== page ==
By Nathan Were
In 2017, Uganda launched its 5 year financial inclusion strategy that seeks to reduce financial exclusion to 5% by 2022. The strategy recognises that access to formal financial services by the population can contribute to inclusive economic growth. It further seeks to remove barriers to financial exclusion with more focus on excluded segments that are mostly in rural areas and comprise 71.5% of the population. The strategy also recognises the advances made on financial inclusion between 2009 and 2013 with much of these gains driven by mobile financial services. Infact, according to the most recent report by intermedia – the financial inclusion tracker 2017 – 43% of Ugandan adults have a registered mobile money account compared to only 11% who own a full service bank account. The report further shows that one-half of adults (46%) who were financially included in 2017, 43% are through mobile money, followed by banks (11%) and non-bank financial institutions (NBFIs) (7%) and between 2016 and 2017, Mobile money account owners grew by 5% compared with 3% for non-bank financial intermediaries, growth is bank accounts was negligible.
With this background, it is clear that mobile financial services hold the key to driving the country’s financial inclusion agenda and reduce exclusion to the set target of 5% by 2022. However, the recent imposition of the 1% tax on mobile money transactions will dampen these efforts.
Several studies by organizations supporting digitization of payments in rural areas in Uganda show that the poor are price sensitize and price remains the biggest barrier to driving uptake and use of mobile money among smallholder families. With a poorly developed eco-system that makes it difficult to make person to business payments, the only option most rural folks have is to cashout. With cashout fees sometimes in excess of 10% of transacted amount, most farmers have opted to receive their payments in cash. With this new tax, we expect that usage of mobile money will significantly reduce for the rural as well as urban communities that live on less than $2 a day.
There’s value in digitization of payments and a number of initiatives that are supporting digitization in agriculture, worker’s salaries or even loan repayments are riding off the mobile money platform. A number of off-takers that previously struggled to pay farmers using cash have since shifted to mobile money saving significant costs and time associated with the logistics of making cash payments. We shall most likely see these off-takers returning to cash as farmers will most likely reject mobile money payments given these exorbitant fees.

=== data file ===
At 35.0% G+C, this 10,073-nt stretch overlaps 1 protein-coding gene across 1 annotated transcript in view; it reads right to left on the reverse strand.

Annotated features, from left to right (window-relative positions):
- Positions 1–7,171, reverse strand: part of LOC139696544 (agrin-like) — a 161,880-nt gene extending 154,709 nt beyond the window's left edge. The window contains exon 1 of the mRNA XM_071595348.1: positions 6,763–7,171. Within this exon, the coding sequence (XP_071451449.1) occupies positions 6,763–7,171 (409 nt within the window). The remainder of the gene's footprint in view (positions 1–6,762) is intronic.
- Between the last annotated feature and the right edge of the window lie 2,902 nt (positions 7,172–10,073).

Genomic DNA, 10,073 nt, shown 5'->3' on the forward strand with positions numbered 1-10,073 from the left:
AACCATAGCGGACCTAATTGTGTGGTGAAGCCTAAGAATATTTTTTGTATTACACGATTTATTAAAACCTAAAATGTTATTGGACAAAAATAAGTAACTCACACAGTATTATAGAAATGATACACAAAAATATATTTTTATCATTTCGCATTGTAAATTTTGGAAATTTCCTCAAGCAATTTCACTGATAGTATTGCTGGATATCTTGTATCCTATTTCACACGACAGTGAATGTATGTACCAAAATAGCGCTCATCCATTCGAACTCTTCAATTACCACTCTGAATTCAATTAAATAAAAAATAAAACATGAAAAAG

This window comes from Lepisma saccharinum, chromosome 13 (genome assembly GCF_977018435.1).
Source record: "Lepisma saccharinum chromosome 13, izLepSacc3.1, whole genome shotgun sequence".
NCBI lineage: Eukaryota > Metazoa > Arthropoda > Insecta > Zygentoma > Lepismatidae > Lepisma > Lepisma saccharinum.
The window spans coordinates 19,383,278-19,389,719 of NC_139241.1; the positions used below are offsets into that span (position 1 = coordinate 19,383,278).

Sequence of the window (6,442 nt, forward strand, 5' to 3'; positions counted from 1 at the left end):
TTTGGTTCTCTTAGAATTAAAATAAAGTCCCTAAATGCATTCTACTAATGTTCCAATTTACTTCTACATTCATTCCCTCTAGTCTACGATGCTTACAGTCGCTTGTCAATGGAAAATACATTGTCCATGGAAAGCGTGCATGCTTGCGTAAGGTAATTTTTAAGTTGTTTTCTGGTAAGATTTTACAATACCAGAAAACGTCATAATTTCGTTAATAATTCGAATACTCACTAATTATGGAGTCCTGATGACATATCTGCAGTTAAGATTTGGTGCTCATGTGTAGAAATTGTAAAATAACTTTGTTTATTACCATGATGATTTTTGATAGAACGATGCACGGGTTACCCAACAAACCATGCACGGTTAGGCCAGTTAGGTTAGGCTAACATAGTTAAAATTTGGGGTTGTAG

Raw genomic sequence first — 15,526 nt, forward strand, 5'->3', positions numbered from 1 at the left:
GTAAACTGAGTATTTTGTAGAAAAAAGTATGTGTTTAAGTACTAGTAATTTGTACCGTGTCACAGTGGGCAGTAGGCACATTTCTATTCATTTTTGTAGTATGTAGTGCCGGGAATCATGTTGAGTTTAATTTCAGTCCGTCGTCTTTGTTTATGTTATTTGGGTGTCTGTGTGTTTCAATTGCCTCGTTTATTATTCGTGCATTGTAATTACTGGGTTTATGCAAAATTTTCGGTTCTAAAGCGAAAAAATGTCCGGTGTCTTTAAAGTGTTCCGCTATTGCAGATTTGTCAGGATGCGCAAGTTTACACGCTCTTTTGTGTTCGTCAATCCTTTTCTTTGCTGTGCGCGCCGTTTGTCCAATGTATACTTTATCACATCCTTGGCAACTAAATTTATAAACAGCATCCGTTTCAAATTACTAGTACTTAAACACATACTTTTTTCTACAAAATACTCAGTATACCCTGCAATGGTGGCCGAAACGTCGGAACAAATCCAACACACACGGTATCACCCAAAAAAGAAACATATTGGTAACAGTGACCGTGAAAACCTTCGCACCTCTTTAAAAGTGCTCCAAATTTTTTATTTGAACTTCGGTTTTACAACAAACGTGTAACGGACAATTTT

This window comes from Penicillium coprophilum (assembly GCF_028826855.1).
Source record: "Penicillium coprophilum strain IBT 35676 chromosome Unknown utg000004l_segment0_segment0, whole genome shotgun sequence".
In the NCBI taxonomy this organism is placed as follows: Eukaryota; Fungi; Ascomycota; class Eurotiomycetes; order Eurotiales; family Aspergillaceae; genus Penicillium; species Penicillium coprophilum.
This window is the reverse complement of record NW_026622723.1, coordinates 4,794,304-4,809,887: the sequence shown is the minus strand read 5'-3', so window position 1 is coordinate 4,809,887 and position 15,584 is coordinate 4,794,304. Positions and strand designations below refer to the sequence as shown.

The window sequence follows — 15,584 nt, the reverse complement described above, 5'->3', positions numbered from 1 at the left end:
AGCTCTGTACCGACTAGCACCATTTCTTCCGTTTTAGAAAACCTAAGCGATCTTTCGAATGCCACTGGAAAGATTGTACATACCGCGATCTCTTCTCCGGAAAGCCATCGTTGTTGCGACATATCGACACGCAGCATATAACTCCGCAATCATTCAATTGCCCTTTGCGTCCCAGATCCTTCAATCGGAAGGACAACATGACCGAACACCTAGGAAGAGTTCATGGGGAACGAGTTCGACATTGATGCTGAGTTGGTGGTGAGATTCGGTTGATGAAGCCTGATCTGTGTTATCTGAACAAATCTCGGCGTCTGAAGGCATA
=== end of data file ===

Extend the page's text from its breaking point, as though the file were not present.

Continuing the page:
Donor have been pushing a lot of resources to support efforts to drive digitization of person to person, person to business, person to government and government to person payments owing to the benefits that come with digitised payments. In Liberia for-example, when government took a decision to digitize salary payment for teachers, there was 94% reduction in missed class time as teachers now received their salaries on the mobile phone as opposed to taking a bus trip to the nearest bank to draw cash; time to collect salary also reduced from 2 days to 25 minutes and there was greater transparency and accountability weeding out ghost teachers on the pay roll. Given that most of these initiatives ride on mobile money, as a country we stand to lose greatly not only the direct benefits that mobile money brings but also donors starting to look elsewhere especially towards countries with more progressive regulatory and tax regimes.
If the government is true to its goal of driving financial inclusion to 5% by 2022, then this 1% tax on mobile should be withdrawn. It makes government contradictory and inconsistent in its efforts to drive inclusion of the poor.
Mr. Were works to advance the financial inclusion agenda in Africa.